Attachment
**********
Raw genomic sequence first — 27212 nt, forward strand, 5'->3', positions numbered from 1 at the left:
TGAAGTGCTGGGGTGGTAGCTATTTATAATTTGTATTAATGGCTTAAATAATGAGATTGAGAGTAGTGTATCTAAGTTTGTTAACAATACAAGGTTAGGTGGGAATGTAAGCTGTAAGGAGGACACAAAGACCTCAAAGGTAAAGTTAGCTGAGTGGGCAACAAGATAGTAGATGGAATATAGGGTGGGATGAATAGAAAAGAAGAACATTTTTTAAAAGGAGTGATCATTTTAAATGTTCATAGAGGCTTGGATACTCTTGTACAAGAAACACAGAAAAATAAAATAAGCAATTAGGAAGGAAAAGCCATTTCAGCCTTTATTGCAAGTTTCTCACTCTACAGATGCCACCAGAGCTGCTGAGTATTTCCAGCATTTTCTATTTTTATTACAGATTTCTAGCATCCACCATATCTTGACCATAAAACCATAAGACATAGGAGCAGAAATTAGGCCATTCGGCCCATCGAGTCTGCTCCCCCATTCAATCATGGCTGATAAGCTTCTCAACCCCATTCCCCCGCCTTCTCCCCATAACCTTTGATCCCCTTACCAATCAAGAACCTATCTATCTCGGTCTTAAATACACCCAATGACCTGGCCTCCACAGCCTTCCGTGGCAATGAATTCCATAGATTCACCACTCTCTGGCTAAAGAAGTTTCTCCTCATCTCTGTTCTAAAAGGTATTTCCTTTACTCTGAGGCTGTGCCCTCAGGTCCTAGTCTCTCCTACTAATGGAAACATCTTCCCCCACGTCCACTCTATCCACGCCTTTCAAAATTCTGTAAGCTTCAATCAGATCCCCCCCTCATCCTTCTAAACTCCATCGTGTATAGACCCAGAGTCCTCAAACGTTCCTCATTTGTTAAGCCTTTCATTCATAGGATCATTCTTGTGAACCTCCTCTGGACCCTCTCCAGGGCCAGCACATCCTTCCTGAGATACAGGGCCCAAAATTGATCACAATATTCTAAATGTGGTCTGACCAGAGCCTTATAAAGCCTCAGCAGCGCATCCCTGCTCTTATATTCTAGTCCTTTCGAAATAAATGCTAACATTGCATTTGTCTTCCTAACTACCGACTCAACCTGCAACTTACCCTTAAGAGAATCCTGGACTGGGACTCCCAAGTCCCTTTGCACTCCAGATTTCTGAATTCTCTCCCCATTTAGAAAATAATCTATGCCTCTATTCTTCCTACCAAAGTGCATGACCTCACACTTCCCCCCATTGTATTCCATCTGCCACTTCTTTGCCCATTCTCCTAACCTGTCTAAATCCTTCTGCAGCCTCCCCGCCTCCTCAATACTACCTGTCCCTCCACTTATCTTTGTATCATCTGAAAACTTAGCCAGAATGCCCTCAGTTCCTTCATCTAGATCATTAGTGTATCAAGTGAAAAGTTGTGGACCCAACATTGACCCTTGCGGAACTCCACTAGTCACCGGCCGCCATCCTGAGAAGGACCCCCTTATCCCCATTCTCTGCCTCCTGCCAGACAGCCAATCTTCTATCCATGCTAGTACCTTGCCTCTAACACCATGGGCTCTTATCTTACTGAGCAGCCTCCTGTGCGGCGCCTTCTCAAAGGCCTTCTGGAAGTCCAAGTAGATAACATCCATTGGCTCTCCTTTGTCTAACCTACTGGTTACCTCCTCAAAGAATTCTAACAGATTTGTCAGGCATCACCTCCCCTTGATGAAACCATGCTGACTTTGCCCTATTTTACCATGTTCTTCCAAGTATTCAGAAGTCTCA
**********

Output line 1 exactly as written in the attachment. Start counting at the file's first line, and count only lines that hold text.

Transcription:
Raw genomic sequence first — 27212 nt, forward strand, 5'->3', positions numbered from 1 at the left: